Monday, May 24, 2010

Letters from Egypt: Channeling Indiana Jones

Indiana Jones to Belloq: "You want to talk to God? Let's go see him together. I've got nothing better to do."

I have this side of me that likes to pretend I was Indiana Jones in a former life and I like to channel him. Most people know that I absolutely abhor going to touristic places, and while I would have to be a psycho not to want to see the pyramids, I’m more interested in the off-beaten path. Unfortunately, it is rather difficult to find someone that will be my companion on my “Indiana Jones adventures.”

And I’ll also be the first to admit that earlier, I was held back because I was too scared to venture out alone. Therefore, I waited for others to go with me. However, as I learned from my escapades in NYC, if you wait around for others, you’ll probably be waiting around for the rest of your life. So, I get tired of waiting and decided that Friday I would go on an adventure alone.

I went to Medinaat ez-Zabaleen (Garbage City) located in Moqattam – where, if you remember – had the landslide killing many people in 2008 shortly after I arrived to Egypt.

Garbage City is mainly comprised of Coptic Christians as they (the ‘zabaleen’ or trash people) are the only ones that will do the work having to deal with Cairo’s pits and the “haram” sale/distribution of pigs. You may also recall that when the Egyptian government decided to slaughter all the pigs, this community was heavily affected (and it is speculated by many as the government’s way of getting back at the Christian community).

Medinaat ez-Zabaleen is where they hand-separate each piece of trash as a method of recycling.

At the end of this post, you’ll find a volunteer gig that I recommend to those of you that might be short on time. During the Baby Wash, I met another woman who gave me excellent directions to the area. However, I still asked many people directions, how to explain to a cab driver, etc. My Arabic is limited, but I can speak and understand enough to get around.

So I took off at 8:30 am and walked through Garbage City. I snapped photos of the children, of women sorting the trash and just anything else that I found interesting (ie goats wandering around). Then I walked up the mountain to St. Simon’s monastery. There are cave churches – carved into the mountain – with carvings of different Biblical passages. I walked into St. Simon’s with the help of a Coptic Christian family that saw me wandering around. They walked me in and we prayed together, then they walked me to the rest of the cave churches. By the way, did I mention that they didn’t speak a word of English? Let’s just say that thank God I have some Arabic.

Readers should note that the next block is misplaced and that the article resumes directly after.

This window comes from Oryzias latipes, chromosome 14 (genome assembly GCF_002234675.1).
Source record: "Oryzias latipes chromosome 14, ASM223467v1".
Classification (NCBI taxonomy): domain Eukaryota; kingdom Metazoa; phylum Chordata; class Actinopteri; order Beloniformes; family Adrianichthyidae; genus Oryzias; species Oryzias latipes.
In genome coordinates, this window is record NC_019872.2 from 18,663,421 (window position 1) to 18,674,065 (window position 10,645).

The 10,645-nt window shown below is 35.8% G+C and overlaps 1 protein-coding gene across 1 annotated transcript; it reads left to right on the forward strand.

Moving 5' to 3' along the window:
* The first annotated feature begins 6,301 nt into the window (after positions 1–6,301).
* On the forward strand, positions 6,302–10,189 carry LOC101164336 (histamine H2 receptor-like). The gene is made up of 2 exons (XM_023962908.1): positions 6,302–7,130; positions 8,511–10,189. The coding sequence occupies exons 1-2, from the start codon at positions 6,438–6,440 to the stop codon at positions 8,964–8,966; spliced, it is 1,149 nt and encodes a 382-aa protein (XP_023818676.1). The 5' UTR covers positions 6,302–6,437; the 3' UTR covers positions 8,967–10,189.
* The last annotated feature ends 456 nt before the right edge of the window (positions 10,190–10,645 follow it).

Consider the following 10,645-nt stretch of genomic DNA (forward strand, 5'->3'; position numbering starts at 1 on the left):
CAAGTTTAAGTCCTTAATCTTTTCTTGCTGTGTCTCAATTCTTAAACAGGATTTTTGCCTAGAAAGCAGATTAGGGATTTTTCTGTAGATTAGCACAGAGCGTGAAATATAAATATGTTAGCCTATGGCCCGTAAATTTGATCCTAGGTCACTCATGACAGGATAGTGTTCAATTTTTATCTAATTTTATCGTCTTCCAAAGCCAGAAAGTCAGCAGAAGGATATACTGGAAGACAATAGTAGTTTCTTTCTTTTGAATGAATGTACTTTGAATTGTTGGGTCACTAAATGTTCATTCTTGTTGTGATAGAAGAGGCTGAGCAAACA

They invited me to their house for lunch, which I declined. Instead, we had coke and crackers in a meeting place and they insisted on paying. These people don’t have much, but they were so excited to show me around. I tried to give them money, but they wouldn’t accept it. They walked me back down the mountain to get a cab, and although they took my phone number and vice versa, I cannot communicate with them as I am nowhere near fluent enough to carry on any type of conversation other than arguing with a cab driver.

It took awhile to get a cab as each driver tried to overcharge me, but the third time is a charm. Before I left, the son and daughter ran and got me a bouquet of flowers. I had a really sweet cab driver on the way back to Maadi and I wanted to say that this is one of those experiences that make me excited that I’m able to see such a place. While I can tell you about all the frustrations that I face here (and yes, I know frustrations exist everywhere), these are things that make me appreciate this country.

Looking to Volunteer?
I wanted to do something else in my nearly non-existent free time, so I began volunteering for St. Andrew’s Refugee Services which has various centers throughout Cairo for Sudanese refugees. I was tutoring English twice a week, which was a bit difficult with my crazy work schedule. And I’ll go ahead and be honest, not everyone is a teacher and I felt like a complete failure.

I’d heard about the Baby Wash for the past year, but have been unable to locate who is in charge of it. The Baby Wash is once a week (Monday mornings) meeting at CSA at 8:15 in Maadi and heading to Harem in Giza. You spend a couple of hours as mothers bring their newborns in to get properly cleaned and checked (between one and four week old infants).

So listen, I am not a mother nor am I near children often – in fact, I haven’t been near a newborn since my niece and nephew (approx. 14 years ago). I was so nervous – they’re so TINY (except one big boy I had…he was a chunk). The other women were so helpful and nice – and also, one of them even helped give me the idea for my weekend adventure (Thanks Deb). They will be breaking for the summer and will start up again in August.

If you are interested in this activity or volunteering for St. Andrews, you may send me an email directly and I will give you the proper contact information.


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